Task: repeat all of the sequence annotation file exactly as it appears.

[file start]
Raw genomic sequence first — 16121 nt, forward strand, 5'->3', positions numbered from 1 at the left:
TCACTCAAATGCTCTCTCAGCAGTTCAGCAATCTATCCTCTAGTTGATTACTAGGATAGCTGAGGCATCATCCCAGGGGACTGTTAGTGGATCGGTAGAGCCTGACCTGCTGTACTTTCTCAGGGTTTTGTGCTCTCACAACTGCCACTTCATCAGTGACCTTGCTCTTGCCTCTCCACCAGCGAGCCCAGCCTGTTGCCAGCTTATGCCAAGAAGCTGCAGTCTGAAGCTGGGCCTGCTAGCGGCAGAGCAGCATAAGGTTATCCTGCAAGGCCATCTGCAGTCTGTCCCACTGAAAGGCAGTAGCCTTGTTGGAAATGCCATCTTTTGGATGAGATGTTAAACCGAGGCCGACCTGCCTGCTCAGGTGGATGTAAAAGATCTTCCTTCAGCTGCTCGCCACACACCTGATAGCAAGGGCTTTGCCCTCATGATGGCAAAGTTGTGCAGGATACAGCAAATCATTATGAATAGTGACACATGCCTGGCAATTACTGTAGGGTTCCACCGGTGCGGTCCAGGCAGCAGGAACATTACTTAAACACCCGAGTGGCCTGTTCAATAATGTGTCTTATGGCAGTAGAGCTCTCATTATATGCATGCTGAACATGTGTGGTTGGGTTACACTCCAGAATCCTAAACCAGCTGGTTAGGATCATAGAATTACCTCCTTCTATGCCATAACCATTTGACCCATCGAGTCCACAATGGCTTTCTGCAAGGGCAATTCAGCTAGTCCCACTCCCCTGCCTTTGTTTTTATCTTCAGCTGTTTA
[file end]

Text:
Raw genomic sequence first — 16121 nt, forward strand, 5'->3', positions numbered from 1 at the left:
TCACTCAAATGCTCTCTCAGCAGTTCAGCAATCTATCCTCTAGTTGATTACTAGGATAGCTGAGGCATCATCCCAGGGGACTGTTAGTGGATCGGTAGAGCCTGACCTGCTGTACTTTCTCAGGGTTTTGTGCTCTCACAACTGCCACTTCATCAGTGACCTTGCTCTTGCCTCTCCACCAGCGAGCCCAGCCTGTTGCCAGCTTATGCCAAGAAGCTGCAGTCTGAAGCTGGGCCTGCTAGCGGCAGAGCAGCATAAGGTTATCCTGCAAGGCCATCTGCAGTCTGTCCCACTGAAAGGCAGTAGCCTTGTTGGAAATGCCATCTTTTGGATGAGATGTTAAACCGAGGCCGACCTGCCTGCTCAGGTGGATGTAAAAGATCTTCCTTCAGCTGCTCGCCACACACCTGATAGCAAGGGCTTTGCCCTCATGATGGCAAAGTTGTGCAGGATACAGCAAATCATTATGAATAGTGACACATGCCTGGCAATTACTGTAGGGTTCCACCGGTGCGGTCCAGGCAGCAGGAACATTACTTAAACACCCGAGTGGCCTGTTCAATAATGTGTCTTATGGCAGTAGAGCTCTCATTATATGCATGCTGAACATGTGTGGTTGGGTTACACTCCAGAATCCTAAACCAGCTGGTTAGGATCATAGAATTACCTCCTTCTATGCCATAACCATTTGACCCATCGAGTCCACAATGGCTTTCTGCAAGGGCAATTCAGCTAGTCCCACTCCCCTGCCTTTGTTTTTATCTTCAGCTGTTTA